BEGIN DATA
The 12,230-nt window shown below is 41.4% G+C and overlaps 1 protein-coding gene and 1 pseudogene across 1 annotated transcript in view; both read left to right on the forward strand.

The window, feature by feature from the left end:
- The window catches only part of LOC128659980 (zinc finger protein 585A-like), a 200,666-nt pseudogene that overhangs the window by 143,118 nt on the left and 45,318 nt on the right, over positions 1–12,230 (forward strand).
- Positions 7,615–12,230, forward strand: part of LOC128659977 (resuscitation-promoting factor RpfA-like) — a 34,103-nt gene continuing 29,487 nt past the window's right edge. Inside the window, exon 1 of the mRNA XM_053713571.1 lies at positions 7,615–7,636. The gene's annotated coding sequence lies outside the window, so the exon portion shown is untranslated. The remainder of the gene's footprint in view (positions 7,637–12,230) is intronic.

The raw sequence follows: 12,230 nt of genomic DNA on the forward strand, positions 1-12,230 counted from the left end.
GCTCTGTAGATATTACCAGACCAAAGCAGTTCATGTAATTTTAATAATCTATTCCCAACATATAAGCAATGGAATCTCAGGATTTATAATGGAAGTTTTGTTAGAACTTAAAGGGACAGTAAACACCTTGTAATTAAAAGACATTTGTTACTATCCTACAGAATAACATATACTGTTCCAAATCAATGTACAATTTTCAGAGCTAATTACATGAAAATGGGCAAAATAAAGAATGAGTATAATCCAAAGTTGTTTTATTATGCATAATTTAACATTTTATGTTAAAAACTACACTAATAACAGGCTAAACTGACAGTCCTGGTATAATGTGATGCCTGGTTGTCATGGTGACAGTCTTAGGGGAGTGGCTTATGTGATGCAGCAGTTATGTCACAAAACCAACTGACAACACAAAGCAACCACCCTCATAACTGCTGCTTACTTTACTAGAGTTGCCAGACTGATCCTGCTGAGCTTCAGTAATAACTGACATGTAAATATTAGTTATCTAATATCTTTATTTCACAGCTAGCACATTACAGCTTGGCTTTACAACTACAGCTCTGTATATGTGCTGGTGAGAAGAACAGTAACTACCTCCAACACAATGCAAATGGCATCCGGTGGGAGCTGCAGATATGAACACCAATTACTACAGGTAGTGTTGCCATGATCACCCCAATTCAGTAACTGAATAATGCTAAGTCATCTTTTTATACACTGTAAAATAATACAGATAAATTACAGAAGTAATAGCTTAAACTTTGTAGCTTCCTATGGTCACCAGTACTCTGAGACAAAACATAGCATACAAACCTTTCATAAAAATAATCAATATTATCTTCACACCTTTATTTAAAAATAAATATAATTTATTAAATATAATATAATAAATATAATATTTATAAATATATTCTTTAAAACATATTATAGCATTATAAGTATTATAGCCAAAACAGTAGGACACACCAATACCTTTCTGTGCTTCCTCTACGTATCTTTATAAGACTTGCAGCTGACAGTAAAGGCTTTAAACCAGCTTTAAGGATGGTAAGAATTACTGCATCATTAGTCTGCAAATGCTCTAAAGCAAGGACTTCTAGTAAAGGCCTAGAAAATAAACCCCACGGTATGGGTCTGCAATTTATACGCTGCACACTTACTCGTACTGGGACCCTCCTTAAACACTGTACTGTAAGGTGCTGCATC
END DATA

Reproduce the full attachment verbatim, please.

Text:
The 12,230-nt window shown below is 41.4% G+C and overlaps 1 protein-coding gene and 1 pseudogene across 1 annotated transcript in view; both read left to right on the forward strand.

The window, feature by feature from the left end:
- The window catches only part of LOC128659980 (zinc finger protein 585A-like), a 200,666-nt pseudogene that overhangs the window by 143,118 nt on the left and 45,318 nt on the right, over positions 1–12,230 (forward strand).
- Positions 7,615–12,230, forward strand: part of LOC128659977 (resuscitation-promoting factor RpfA-like) — a 34,103-nt gene continuing 29,487 nt past the window's right edge. Inside the window, exon 1 of the mRNA XM_053713571.1 lies at positions 7,615–7,636. The gene's annotated coding sequence lies outside the window, so the exon portion shown is untranslated. The remainder of the gene's footprint in view (positions 7,637–12,230) is intronic.

The raw sequence follows: 12,230 nt of genomic DNA on the forward strand, positions 1-12,230 counted from the left end.
GCTCTGTAGATATTACCAGACCAAAGCAGTTCATGTAATTTTAATAATCTATTCCCAACATATAAGCAATGGAATCTCAGGATTTATAATGGAAGTTTTGTTAGAACTTAAAGGGACAGTAAACACCTTGTAATTAAAAGACATTTGTTACTATCCTACAGAATAACATATACTGTTCCAAATCAATGTACAATTTTCAGAGCTAATTACATGAAAATGGGCAAAATAAAGAATGAGTATAATCCAAAGTTGTTTTATTATGCATAATTTAACATTTTATGTTAAAAACTACACTAATAACAGGCTAAACTGACAGTCCTGGTATAATGTGATGCCTGGTTGTCATGGTGACAGTCTTAGGGGAGTGGCTTATGTGATGCAGCAGTTATGTCACAAAACCAACTGACAACACAAAGCAACCACCCTCATAACTGCTGCTTACTTTACTAGAGTTGCCAGACTGATCCTGCTGAGCTTCAGTAATAACTGACATGTAAATATTAGTTATCTAATATCTTTATTTCACAGCTAGCACATTACAGCTTGGCTTTACAACTACAGCTCTGTATATGTGCTGGTGAGAAGAACAGTAACTACCTCCAACACAATGCAAATGGCATCCGGTGGGAGCTGCAGATATGAACACCAATTACTACAGGTAGTGTTGCCATGATCACCCCAATTCAGTAACTGAATAATGCTAAGTCATCTTTTTATACACTGTAAAATAATACAGATAAATTACAGAAGTAATAGCTTAAACTTTGTAGCTTCCTATGGTCACCAGTACTCTGAGACAAAACATAGCATACAAACCTTTCATAAAAATAATCAATATTATCTTCACACCTTTATTTAAAAATAAATATAATTTATTAAATATAATATAATAAATATAATATTTATAAATATATTCTTTAAAACATATTATAGCATTATAAGTATTATAGCCAAAACAGTAGGACACACCAATACCTTTCTGTGCTTCCTCTACGTATCTTTATAAGACTTGCAGCTGACAGTAAAGGCTTTAAACCAGCTTTAAGGATGGTAAGAATTACTGCATCATTAGTCTGCAAATGCTCTAAAGCAAGGACTTCTAGTAAAGGCCTAGAAAATAAACCCCACGGTATGGGTCTGCAATTTATACGCTGCACACTTACTCGTACTGGGACCCTCCTTAAACACTGTACTGTAAGGTGCTGCATC